The Found Poem of Shame

“Don’t address the reader in the second person,” I told my students. “Find a way around it. Don’t tell me what I think or do. I mean, Christ, once or twice is okay, but every other line gets a little ridiculous, and you guys do it so often. You. You guys.”

Apparently, they weren’t listening.

We graded their critical essays this week, and over half of them committed the offense. To shame them, I started plucking sentences out and retyping them, meaning to point furiously at them later. That did end up happening, of course, but when I stepped back, I noticed that they’d incidentally made a rather beautiful second-person found poem.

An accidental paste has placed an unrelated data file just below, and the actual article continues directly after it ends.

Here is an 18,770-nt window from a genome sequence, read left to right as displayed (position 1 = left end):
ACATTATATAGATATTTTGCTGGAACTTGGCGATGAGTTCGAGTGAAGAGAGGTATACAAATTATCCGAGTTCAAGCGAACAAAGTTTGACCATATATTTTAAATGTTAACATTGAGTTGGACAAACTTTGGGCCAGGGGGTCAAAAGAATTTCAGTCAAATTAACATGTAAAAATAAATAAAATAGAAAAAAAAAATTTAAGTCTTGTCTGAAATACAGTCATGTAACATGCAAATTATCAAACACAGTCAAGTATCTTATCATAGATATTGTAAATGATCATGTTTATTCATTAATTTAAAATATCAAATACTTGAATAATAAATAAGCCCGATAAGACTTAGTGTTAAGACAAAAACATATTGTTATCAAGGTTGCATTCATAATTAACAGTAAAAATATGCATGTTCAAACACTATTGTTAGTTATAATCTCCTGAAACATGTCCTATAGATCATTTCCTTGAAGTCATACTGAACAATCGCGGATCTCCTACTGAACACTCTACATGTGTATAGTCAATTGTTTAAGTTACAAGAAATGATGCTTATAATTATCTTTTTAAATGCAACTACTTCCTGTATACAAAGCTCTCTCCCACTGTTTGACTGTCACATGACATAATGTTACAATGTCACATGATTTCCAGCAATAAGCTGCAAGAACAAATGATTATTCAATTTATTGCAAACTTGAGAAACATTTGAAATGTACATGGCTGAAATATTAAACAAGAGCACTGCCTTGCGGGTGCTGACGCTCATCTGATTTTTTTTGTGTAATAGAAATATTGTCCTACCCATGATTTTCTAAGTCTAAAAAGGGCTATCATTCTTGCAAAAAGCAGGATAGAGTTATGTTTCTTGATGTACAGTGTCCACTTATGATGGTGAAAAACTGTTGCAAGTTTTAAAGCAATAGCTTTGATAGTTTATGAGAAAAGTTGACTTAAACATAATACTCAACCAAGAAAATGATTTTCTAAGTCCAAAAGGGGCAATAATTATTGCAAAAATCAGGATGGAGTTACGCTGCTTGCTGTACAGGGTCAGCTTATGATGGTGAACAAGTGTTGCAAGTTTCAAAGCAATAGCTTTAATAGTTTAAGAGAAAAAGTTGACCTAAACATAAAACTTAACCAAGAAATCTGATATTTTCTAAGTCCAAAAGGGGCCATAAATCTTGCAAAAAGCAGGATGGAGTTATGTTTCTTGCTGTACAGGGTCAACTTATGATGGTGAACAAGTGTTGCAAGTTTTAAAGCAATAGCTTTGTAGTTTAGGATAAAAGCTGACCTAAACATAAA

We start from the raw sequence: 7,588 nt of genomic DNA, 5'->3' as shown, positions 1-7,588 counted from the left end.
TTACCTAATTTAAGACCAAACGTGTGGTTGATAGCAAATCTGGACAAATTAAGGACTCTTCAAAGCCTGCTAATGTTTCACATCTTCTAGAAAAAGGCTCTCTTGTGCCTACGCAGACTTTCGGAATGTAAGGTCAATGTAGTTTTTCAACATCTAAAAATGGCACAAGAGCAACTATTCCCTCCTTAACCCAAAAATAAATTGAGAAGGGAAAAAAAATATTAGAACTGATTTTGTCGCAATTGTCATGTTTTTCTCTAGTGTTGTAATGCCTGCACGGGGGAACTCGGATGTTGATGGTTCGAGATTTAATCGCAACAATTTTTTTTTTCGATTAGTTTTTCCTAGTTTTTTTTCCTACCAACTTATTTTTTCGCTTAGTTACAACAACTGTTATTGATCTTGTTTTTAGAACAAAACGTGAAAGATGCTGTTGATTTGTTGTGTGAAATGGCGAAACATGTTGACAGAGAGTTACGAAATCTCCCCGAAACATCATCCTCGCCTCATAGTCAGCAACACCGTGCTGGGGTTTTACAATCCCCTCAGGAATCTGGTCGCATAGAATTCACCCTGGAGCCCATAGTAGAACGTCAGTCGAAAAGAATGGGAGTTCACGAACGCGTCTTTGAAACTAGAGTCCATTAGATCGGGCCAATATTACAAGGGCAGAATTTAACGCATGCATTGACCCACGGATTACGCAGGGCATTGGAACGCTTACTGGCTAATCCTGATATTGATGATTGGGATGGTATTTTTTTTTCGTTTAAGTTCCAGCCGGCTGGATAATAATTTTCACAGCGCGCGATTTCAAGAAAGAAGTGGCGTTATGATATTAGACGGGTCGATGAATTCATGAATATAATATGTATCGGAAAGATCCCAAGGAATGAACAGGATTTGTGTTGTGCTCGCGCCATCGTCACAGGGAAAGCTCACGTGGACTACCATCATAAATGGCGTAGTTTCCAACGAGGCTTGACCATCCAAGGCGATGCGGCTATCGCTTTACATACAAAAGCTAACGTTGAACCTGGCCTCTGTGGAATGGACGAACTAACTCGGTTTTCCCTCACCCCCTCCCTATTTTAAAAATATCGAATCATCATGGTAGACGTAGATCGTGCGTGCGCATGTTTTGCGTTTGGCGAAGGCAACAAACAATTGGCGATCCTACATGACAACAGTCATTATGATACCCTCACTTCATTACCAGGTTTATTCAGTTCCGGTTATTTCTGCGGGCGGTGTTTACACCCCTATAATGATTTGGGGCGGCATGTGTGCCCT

In it, I as a reader am capable of infinite travel to glorious lands. In it, there’s a lot I don’t know.

Sometimes you teach them, and sometimes they teach you.





If you step into it, close the door and walk to the very back, you will find yourself in a land that is more beautiful than our own.

You can go anywhere in time and space except Narnia.

There is a reason for you to realize.

You get your power to talk taken away if you do bad things.

You usually think of the characters that are in most of the books.

Speculative fiction should make you wonder life, give deeper meanings to the hard shell you see on the outside, and teach you to look at life a little differently.

What was it that made you decide?

Although books may seem to be about magical lands, they can teach you something that may have never crossed your mind.

So you know all of these things, right?

But there are so many more that you don’t.



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